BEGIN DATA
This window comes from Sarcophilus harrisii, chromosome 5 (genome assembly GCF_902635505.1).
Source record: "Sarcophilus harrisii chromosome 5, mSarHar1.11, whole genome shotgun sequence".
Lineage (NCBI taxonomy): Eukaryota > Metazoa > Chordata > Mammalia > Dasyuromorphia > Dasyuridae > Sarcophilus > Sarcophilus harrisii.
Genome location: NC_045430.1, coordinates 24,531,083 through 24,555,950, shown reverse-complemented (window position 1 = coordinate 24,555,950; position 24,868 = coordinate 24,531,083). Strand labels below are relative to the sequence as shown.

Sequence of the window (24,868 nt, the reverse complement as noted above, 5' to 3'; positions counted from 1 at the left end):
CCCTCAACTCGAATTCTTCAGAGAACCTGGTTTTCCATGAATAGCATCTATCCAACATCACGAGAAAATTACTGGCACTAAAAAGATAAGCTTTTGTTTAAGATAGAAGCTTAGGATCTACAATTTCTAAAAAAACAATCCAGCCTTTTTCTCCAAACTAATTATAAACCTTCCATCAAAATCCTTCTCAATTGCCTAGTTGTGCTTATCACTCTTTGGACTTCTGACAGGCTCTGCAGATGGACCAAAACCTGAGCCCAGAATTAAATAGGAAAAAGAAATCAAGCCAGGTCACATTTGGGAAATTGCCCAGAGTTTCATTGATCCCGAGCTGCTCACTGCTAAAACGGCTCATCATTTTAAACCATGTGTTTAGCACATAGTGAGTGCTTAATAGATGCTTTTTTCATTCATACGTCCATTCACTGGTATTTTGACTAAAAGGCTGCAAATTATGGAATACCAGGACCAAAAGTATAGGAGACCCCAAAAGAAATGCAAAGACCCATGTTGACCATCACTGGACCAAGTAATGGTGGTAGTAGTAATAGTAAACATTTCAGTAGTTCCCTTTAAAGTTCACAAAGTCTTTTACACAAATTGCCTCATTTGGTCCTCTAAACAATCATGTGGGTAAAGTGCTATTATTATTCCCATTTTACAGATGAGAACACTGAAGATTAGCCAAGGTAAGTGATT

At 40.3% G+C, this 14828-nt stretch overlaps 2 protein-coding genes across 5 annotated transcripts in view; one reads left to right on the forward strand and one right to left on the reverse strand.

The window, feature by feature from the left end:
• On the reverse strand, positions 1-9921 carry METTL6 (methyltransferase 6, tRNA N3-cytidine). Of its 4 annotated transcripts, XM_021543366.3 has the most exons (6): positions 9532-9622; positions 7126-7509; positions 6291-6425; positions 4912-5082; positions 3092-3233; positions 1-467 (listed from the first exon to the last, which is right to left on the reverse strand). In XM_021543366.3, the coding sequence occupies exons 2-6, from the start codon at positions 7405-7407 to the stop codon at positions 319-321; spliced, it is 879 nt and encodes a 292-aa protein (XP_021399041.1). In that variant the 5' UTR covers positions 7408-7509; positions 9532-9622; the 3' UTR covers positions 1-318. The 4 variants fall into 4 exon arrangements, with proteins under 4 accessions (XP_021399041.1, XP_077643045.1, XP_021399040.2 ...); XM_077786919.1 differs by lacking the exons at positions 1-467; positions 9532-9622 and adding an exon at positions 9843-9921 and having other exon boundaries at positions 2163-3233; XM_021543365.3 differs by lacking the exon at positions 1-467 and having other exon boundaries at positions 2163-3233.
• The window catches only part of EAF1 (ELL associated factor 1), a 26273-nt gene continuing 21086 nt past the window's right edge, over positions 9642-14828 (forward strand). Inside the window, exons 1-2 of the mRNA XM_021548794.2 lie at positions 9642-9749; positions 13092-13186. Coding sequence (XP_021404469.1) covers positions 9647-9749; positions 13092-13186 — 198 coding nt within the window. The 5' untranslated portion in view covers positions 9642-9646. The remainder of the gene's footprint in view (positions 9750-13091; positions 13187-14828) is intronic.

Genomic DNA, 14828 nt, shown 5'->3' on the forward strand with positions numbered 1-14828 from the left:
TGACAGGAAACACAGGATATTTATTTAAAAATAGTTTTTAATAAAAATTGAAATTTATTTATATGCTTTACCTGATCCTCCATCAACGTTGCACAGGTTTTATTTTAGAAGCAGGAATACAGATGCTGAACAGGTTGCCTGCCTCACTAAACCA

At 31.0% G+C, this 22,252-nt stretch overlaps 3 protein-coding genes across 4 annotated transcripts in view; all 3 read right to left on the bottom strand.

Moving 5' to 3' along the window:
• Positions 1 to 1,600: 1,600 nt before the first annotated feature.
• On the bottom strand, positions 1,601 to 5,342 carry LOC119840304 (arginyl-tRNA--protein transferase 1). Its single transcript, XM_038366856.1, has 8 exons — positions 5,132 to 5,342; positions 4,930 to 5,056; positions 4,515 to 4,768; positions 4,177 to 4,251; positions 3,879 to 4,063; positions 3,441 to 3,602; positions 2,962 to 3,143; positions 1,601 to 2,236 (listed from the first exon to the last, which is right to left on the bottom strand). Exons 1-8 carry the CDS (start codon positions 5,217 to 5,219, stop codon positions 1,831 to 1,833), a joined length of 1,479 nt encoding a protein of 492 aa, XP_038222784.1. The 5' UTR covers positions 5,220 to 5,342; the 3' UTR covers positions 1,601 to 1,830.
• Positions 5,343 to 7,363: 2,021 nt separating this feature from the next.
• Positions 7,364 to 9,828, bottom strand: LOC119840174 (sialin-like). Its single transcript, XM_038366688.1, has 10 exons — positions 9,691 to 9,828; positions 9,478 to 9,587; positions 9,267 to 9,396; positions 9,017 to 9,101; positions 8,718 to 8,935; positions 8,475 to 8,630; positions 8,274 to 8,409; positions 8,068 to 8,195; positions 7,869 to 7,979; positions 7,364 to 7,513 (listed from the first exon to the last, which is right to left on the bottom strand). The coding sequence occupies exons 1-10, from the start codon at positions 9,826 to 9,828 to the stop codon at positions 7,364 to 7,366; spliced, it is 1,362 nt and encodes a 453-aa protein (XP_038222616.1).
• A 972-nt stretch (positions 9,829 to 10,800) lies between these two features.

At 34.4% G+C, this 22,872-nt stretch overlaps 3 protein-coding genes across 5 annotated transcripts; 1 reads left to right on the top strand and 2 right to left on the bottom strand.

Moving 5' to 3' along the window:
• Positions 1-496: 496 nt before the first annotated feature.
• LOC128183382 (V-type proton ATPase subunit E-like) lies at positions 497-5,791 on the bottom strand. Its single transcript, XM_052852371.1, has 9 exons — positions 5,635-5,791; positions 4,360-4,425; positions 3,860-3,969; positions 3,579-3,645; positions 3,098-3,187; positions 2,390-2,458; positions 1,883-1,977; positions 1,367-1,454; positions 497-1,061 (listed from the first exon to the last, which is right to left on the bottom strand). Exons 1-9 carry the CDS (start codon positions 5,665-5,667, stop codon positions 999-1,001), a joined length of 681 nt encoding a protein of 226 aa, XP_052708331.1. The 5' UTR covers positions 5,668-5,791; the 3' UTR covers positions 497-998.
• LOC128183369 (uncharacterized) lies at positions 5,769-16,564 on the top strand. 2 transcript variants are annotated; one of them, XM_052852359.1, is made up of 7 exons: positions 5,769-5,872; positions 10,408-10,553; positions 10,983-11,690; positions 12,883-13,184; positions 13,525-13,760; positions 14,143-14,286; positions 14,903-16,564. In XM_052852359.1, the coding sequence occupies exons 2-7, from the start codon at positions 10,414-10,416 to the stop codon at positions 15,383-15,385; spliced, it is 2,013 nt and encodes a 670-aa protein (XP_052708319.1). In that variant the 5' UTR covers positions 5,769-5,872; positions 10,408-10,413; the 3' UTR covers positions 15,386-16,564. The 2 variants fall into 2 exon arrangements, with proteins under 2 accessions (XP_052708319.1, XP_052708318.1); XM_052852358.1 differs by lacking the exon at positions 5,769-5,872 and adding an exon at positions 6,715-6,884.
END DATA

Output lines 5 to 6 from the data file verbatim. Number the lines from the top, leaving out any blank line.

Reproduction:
Sequence of the window (24,868 nt, the reverse complement as noted above, 5' to 3'; positions counted from 1 at the left end):
CCCTCAACTCGAATTCTTCAGAGAACCTGGTTTTCCATGAATAGCATCTATCCAACATCACGAGAAAATTACTGGCACTAAAAAGATAAGCTTTTGTTTAAGATAGAAGCTTAGGATCTACAATTTCTAAAAAAACAATCCAGCCTTTTTCTCCAAACTAATTATAAACCTTCCATCAAAATCCTTCTCAATTGCCTAGTTGTGCTTATCACTCTTTGGACTTCTGACAGGCTCTGCAGATGGACCAAAACCTGAGCCCAGAATTAAATAGGAAAAAGAAATCAAGCCAGGTCACATTTGGGAAATTGCCCAGAGTTTCATTGATCCCGAGCTGCTCACTGCTAAAACGGCTCATCATTTTAAACCATGTGTTTAGCACATAGTGAGTGCTTAATAGATGCTTTTTTCATTCATACGTCCATTCACTGGTATTTTGACTAAAAGGCTGCAAATTATGGAATACCAGGACCAAAAGTATAGGAGACCCCAAAAGAAATGCAAAGACCCATGTTGACCATCACTGGACCAAGTAATGGTGGTAGTAGTAATAGTAAACATTTCAGTAGTTCCCTTTAAAGTTCACAAAGTCTTTTACACAAATTGCCTCATTTGGTCCTCTAAACAATCATGTGGGTAAAGTGCTATTATTATTCCCATTTTACAGATGAGAACACTGAAGATTAGCCAAGGTAAGTGATT